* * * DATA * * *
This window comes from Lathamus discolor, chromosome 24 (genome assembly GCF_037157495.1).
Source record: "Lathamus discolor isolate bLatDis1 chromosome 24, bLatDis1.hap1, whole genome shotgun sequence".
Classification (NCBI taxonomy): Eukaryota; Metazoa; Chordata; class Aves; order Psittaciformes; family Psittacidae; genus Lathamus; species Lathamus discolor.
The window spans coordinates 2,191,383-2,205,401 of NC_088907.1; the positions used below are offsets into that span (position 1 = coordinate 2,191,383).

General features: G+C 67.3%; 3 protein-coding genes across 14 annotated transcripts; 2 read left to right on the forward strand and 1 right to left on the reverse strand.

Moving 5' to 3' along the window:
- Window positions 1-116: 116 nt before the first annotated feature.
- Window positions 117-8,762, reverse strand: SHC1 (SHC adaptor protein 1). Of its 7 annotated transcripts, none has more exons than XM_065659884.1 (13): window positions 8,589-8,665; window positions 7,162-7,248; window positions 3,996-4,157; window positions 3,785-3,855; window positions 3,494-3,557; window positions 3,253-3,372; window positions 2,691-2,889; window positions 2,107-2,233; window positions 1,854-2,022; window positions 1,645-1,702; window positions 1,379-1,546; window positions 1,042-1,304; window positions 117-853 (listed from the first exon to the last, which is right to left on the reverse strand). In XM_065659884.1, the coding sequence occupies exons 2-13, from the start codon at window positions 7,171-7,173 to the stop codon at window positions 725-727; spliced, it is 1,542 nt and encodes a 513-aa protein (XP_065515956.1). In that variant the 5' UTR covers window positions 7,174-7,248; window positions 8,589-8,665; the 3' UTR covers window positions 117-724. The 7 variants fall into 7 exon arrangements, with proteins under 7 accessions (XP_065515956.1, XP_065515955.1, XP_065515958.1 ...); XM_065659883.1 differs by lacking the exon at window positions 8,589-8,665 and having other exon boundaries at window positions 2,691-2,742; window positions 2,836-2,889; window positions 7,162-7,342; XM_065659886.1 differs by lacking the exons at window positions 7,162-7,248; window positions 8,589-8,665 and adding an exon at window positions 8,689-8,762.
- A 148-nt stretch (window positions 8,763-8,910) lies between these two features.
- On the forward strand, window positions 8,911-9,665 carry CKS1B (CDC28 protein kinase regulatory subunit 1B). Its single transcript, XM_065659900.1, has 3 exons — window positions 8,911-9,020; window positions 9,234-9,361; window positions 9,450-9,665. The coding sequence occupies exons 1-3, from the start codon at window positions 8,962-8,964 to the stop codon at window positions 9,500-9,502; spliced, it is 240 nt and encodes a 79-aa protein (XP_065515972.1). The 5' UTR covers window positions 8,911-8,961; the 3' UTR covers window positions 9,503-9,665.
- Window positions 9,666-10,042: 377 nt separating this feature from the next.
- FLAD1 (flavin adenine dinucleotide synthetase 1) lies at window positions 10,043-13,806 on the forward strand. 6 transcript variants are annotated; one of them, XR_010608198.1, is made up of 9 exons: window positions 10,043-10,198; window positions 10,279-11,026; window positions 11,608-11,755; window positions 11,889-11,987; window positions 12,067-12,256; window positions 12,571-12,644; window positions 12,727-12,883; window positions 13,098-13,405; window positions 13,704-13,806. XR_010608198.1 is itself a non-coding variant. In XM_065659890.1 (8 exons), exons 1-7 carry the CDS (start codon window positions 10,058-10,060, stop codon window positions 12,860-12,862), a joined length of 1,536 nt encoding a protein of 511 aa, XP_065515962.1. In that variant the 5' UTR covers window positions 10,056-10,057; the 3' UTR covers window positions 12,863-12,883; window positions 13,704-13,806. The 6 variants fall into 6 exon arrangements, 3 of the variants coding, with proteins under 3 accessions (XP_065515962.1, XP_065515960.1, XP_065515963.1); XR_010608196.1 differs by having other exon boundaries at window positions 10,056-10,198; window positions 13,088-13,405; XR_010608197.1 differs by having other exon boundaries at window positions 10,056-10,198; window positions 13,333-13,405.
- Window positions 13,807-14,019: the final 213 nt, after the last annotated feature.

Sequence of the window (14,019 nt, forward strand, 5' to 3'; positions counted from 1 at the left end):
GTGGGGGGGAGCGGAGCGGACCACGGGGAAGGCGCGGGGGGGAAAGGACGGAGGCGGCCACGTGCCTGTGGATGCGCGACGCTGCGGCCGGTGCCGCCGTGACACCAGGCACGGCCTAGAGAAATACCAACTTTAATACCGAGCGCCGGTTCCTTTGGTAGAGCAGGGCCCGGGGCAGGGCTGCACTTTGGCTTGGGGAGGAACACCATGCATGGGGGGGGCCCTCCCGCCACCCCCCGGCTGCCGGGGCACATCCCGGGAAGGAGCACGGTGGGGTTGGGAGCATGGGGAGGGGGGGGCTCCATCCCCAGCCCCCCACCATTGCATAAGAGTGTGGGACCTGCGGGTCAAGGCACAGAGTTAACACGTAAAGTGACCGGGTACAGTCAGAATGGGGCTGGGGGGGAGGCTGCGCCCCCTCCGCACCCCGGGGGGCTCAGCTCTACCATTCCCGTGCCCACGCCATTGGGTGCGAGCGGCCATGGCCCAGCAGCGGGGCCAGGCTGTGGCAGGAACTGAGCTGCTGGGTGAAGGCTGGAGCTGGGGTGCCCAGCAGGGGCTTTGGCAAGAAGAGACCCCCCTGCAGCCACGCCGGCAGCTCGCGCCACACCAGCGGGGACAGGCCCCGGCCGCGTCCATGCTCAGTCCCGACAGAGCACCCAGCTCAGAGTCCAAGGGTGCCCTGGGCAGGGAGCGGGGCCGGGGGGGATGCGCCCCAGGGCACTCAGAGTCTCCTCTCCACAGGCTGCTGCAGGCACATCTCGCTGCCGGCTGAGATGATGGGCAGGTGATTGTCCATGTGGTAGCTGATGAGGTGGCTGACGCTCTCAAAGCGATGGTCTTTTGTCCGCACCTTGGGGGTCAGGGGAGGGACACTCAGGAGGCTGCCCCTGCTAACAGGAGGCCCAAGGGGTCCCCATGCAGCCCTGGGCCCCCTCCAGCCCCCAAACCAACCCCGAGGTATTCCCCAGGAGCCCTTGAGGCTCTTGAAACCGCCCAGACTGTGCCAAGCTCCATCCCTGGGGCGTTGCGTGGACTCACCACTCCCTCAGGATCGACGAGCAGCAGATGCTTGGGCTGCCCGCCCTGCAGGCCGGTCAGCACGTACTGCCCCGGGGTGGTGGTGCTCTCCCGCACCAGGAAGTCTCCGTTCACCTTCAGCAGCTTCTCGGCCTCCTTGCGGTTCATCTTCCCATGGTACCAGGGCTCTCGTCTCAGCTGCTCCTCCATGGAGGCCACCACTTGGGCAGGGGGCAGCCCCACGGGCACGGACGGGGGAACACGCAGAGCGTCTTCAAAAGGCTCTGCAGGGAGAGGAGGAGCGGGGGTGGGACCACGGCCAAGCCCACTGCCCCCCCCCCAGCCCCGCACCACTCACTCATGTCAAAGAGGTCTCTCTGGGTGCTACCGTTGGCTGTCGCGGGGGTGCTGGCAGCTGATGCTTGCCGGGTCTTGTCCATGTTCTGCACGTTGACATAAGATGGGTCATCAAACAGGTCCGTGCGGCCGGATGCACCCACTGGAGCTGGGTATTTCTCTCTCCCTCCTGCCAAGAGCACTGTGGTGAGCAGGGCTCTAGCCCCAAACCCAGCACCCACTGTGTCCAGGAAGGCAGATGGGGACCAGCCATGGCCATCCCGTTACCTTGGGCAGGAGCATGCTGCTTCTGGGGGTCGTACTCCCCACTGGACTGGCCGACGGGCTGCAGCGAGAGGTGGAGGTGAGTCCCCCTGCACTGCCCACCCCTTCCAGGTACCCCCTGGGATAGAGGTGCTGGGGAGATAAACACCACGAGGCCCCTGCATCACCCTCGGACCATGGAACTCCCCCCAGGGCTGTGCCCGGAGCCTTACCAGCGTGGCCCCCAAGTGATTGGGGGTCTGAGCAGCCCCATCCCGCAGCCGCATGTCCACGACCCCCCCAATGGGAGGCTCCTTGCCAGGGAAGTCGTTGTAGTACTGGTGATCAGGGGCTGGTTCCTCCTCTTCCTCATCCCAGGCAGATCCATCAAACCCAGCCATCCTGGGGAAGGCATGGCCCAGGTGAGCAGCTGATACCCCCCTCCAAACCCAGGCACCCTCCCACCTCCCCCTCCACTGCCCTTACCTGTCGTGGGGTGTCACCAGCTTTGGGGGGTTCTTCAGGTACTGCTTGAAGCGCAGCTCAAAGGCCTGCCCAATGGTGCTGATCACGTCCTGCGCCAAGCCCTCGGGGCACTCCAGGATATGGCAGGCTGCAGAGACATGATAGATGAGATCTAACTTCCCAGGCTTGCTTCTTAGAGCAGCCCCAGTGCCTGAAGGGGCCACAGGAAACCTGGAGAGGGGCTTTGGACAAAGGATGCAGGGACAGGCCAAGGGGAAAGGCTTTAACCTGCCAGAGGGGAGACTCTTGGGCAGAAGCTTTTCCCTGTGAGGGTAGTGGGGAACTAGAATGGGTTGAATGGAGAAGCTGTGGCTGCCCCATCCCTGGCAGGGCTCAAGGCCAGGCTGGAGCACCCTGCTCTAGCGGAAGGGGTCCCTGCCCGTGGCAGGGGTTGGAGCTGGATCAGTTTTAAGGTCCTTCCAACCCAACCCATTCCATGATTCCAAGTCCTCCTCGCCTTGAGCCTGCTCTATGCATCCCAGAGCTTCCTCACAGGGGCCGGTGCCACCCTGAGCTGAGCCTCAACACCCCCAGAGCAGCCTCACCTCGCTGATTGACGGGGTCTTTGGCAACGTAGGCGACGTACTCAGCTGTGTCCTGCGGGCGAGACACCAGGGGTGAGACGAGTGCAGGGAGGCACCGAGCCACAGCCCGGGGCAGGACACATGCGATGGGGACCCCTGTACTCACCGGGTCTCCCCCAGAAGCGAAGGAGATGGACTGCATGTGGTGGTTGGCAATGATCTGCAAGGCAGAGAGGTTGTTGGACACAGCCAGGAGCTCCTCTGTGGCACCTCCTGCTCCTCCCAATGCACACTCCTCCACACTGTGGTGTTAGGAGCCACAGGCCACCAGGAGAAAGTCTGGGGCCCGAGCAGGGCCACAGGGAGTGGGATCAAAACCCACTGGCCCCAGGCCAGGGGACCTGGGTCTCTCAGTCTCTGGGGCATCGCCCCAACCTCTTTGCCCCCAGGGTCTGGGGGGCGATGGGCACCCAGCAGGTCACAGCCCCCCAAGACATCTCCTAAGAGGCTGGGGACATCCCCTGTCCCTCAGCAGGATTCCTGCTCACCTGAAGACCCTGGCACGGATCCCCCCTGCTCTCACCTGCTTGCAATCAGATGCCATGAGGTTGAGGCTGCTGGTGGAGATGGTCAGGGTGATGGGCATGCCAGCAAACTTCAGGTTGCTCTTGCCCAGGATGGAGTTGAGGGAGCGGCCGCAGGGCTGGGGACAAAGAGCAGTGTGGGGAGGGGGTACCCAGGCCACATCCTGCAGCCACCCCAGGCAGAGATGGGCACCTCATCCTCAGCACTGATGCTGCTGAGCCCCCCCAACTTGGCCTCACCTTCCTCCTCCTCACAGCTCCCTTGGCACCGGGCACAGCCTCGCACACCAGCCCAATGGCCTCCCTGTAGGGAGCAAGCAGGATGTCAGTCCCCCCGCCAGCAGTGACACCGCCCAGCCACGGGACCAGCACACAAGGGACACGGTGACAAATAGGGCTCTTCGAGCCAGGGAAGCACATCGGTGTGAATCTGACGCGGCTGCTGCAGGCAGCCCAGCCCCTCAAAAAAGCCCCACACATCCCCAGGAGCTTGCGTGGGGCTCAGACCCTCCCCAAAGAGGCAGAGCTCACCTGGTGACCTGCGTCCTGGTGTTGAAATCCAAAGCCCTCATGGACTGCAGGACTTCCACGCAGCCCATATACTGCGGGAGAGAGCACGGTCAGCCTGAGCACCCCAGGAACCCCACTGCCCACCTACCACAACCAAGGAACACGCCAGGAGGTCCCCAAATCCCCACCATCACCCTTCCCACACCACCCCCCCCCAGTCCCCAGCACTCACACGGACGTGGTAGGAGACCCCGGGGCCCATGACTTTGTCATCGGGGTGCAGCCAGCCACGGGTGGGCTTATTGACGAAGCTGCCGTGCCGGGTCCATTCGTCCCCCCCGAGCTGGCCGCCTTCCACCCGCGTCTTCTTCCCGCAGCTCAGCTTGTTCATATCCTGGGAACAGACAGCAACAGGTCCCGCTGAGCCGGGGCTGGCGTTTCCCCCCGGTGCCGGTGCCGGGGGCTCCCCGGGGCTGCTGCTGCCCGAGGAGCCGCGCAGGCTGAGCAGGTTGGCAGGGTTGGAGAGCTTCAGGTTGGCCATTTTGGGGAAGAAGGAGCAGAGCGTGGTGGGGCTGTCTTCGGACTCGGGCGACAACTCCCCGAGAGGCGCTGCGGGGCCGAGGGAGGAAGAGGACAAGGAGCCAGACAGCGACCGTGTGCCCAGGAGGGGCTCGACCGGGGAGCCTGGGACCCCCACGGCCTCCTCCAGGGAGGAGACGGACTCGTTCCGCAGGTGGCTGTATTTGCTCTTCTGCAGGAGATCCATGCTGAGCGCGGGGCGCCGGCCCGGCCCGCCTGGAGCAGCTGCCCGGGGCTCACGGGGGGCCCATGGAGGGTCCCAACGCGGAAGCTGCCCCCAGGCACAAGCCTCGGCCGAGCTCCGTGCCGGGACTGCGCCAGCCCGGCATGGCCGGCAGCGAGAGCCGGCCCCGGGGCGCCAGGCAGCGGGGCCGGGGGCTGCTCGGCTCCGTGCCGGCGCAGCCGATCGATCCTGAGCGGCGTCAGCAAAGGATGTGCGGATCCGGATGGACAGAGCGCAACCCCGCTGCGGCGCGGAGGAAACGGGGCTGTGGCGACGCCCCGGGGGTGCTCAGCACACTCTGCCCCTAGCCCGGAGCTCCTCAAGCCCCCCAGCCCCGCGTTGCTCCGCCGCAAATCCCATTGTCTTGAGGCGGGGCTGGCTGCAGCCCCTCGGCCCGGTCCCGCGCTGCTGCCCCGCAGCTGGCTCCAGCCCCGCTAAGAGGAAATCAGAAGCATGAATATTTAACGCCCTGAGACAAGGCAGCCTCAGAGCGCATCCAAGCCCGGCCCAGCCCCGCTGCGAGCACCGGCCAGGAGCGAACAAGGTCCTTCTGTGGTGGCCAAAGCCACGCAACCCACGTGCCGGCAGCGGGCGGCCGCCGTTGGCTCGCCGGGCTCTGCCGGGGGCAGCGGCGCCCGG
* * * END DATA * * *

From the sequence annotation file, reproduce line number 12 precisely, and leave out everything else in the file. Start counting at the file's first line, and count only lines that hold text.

- FLAD1 (flavin adenine dinucleotide synthetase 1) lies at window positions 10,043-13,806 on the forward strand. 6 transcript variants are annotated; one of them, XR_010608198.1, is made up of 9 exons: window positions 10,043-10,198; window positions 10,279-11,026; window positions 11,608-11,755; window positions 11,889-11,987; window positions 12,067-12,256; window positions 12,571-12,644; window positions 12,727-12,883; window positions 13,098-13,405; window positions 13,704-13,806. XR_010608198.1 is itself a non-coding variant. In XM_065659890.1 (8 exons), exons 1-7 carry the CDS (start codon window positions 10,058-10,060, stop codon window positions 12,860-12,862), a joined length of 1,536 nt encoding a protein of 511 aa, XP_065515962.1. In that variant the 5' UTR covers window positions 10,056-10,057; the 3' UTR covers window positions 12,863-12,883; window positions 13,704-13,806. The 6 variants fall into 6 exon arrangements, 3 of the variants coding, with proteins under 3 accessions (XP_065515962.1, XP_065515960.1, XP_065515963.1); XR_010608196.1 differs by having other exon boundaries at window positions 10,056-10,198; window positions 13,088-13,405; XR_010608197.1 differs by having other exon boundaries at window positions 10,056-10,198; window positions 13,333-13,405.